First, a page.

*WARNING – Long read ahead! I wanted to make this as detailed as possible.
Hey guys, as promised, here’s the write-up for doing a bi-xenon HID conversion (Morimoto lights, projectors and halos from The Retrofit Source online: headlight upgrades for all applications
) for an 09-12 ZX6R.
Here are the before and after pictures of the lights. These new lights are so damn bright... The after picture is of the low beams. The high beams washed out the cell phone CCD so it just looked like a straight white image.
I want to give a quick shout-out to DevildogAE for giving me the fabrication basics and to 06ZX636R for helping me figure out the wiring so that it all actually works!
Edit - the Morimoto projectors that are being sold now are designed for what is called a pencil beam pattern. Very thin beam, basically good for lights that are mounted very low to the ground. Not an ideal pattern for our bikes as the lights are fairly high up. I learned this yesterday and had to take everything apart to modify the projector itself. It works great now. When ordering, MAKE SURE TO SPECIFY THAT YOU DO NOT WANT PENCIL BEAM PROJECTORS! They'll send you projectors with a differently shaped beam plate. That way you won't have to fabricate your own like I just had to. Ok, continue reading
Before I start, I want to mention that if you do not know how to take your headlight assembly out of your bike (and don’t want to figure it out!!), don’t do this yourself. It takes a bit of basic mechanical understanding. If you’re mechanically inclined but simply have never done this (like me) just read your service manual and it’s a piece of cake. Important note, this process involves fabrication, so if you’re not comfortable doing any kind of basic metal cutting, don’t do this. Now, moving on…
Step 1. Remove headlight assembly and take the bulbs and parking lights out..
Step 2. Pre-heat oven to 250 degrees Fahrenheit (122 Celsius). Bake for 8 minutes.
Step 3. Pull off the headlight covers. The adhesive that holds them in place is very strong and cools very quickly. You’ll have to do this in maybe 5 minutes. Don’t worry if you can’t do it, you can always re-bake them for 4 minutes at a time. These temperatures will not harm ANYTHING inside an empty assembly. When you pull off the headlight covers, you will see this:
That image above is actually the fitting with the new projectors installed. As you can see, if you’ve done this right, it looks EXACTLY stock when finished. Just wanted to show you what you’ll see when you open up the lights.
Step 4. Each housing is held on by three adjustment screws. These screws are used for aligning your lights up/down/left/right. As you loosen each screw from the back, the housings will move further and further out until they pretty much just fall out. Now that we’ve got the lights disassembled and housings removed…
Let’s start with the image below:
1. Stock headlamp housing.
2. Stock projector lens holder (no clue what real name of this part is).
3. Stock projector lens cover.
4. Morimoto bi-xenon HID projector and casing (one piece).
5. Little silicone doohickey to hold the base of the HID projector inside headlamp housing (#1).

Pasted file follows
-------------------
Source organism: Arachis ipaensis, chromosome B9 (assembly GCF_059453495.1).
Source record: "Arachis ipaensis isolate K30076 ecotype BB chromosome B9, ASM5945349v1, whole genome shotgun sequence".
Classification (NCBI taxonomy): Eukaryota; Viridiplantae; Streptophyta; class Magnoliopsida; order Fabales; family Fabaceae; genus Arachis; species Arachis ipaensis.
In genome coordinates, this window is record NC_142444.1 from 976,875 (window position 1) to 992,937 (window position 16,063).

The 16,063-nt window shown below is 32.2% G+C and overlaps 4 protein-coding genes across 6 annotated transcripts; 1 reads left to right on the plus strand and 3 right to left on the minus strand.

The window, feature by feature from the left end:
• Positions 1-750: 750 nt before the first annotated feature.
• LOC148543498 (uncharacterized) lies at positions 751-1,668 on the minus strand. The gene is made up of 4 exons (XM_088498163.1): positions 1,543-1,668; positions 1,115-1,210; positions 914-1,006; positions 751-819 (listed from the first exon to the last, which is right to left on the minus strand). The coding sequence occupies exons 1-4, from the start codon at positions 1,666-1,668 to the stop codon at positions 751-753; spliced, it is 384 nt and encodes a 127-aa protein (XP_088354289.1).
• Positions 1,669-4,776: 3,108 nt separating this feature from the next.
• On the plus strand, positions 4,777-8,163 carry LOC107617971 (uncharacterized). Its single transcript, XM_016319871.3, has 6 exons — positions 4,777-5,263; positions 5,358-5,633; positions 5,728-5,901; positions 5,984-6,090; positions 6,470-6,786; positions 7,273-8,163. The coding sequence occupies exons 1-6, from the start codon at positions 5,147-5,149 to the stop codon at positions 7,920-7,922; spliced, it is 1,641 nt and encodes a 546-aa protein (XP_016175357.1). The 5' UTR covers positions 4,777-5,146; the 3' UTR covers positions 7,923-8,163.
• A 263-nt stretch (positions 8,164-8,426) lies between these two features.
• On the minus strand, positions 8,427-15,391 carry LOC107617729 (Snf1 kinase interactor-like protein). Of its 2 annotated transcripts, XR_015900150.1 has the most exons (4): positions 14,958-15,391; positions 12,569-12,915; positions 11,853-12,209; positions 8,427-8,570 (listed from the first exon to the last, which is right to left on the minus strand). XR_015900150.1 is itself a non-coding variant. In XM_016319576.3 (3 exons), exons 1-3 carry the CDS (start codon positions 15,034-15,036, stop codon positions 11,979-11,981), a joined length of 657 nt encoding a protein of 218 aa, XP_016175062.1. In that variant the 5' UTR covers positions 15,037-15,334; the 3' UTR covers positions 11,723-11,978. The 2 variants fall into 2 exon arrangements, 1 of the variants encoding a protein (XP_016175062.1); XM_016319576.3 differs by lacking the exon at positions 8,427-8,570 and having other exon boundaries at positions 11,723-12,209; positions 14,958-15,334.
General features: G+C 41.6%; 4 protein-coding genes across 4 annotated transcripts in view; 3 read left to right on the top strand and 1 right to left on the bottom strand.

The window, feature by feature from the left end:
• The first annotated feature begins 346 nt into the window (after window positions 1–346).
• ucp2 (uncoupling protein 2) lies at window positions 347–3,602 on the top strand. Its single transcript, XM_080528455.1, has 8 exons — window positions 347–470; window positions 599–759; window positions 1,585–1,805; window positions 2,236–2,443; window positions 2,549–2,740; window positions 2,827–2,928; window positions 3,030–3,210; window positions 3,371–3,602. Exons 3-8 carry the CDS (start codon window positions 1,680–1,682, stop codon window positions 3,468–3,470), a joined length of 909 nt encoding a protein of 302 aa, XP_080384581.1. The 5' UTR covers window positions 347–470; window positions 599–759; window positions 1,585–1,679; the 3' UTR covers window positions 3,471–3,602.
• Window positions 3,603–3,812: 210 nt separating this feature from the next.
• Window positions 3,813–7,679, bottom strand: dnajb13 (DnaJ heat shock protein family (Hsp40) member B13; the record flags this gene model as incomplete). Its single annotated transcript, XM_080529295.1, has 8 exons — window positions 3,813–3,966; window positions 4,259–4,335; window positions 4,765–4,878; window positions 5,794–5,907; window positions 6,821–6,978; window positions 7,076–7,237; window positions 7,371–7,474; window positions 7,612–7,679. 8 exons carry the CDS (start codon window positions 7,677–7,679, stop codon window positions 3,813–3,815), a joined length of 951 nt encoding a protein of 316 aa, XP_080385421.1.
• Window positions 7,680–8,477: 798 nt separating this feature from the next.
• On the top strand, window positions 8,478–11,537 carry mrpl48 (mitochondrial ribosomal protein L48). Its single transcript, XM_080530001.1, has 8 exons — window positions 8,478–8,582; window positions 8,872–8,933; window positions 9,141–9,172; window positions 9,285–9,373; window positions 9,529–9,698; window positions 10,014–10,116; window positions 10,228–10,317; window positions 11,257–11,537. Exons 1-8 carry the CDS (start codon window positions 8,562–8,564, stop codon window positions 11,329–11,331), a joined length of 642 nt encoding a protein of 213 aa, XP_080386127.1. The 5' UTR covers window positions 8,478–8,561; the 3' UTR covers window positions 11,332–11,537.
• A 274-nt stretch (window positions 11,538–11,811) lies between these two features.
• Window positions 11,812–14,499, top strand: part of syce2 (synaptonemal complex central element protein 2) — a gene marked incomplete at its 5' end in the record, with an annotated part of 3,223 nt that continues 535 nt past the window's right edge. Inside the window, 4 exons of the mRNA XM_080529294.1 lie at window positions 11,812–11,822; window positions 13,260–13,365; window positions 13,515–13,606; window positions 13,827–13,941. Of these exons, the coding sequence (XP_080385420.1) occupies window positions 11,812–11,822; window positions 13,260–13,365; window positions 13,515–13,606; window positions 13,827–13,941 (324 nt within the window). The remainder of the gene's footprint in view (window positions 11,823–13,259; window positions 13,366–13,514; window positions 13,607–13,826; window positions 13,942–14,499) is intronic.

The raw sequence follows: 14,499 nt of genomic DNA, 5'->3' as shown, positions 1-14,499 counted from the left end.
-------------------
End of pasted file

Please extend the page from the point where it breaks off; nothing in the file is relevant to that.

6. HID bulb mount.
There are a bunch of other items such as ballasts, a new wiring harness, hi beam splitter, etc. that are not pictured. I’m not very good at explaining wiring diagrams, so at the very end, I’m going to throw in images that 06ZX636R put together for me. Halos aren’t pictured because I didn’t think to snap pics once I figured it out. I’ll describe the how to later, but imagine a steel ring 80mm in diameter. Steel on one side, white with a truckload of tiny LEDs on the other. LEDs are covered by a clear silicone for protection. A wire comes out from the ring, which taps into your parking light wires (splice some shit together folks).
Step 5. When you disassemble the housing, you’ll find items 1, 2 and 3 in the above image. The stock projector lens sits on top of item 2. You can throw this away since you won’t need it anymore, but I don’t recommend tossing anything until you’re completely done.
Step 6. Item number 6 is usually attached to the base of number 4 (as is the case with Morimoto lights). Different bi-xenon packages may have a different bulb mount, but the principle is the same. Remove the bulb mount (#6) from the new projector (#4). Slide the white silicone doohickey (#5) onto the base of the new projector and put the bulb mount back on. Picture with mad paint skills:
That red disaster over there is the silicone piece (#5) and the bulb mount (#6) goes on behind it. Tighten the little nut that is in front of the silicone piece until is good and tight. The point here is to make sure the silicone thingy doesn’t move and is tightly against the bulb mount. DO NOT PUT THE SILICONE THING IN FRONT OF THE NUT. If you do that, you’ll curse yourself a thousand fucking times when you have to pull everything apart again to fix it (guilty).
Now the fabrication begins. I want to stress that this is the point of no return. If you mess this up, you will be buying a new headlight assembly. Throughout the rest of the instructions, I will tell you to test, grind, test, grind some more, etc. It’s really important you do that because if you make these openings too big, well, you’re out the 300 bucks it costs to buy a new headlight assembly…
Before we begin there is one thing you will have probably noticed. The left headlight housing (#1) in the image way above is different than the right headlight housing. The fabrication steps are a little different for both sides and I will explain them, but will not be able to show a picture of the right housing. I actually got a dirt cheap used assembly and pulled the left headlight housing out of it because the left side is a lot easier to work with. More on that later.
Step 7. You have the left headlight housing in front of you:
The back end of the bi-xenon bulb mount will need to stick out from the back of the headlight housing. In order to do this, you will need to widen that bottom hole a lot. Here is the finished product: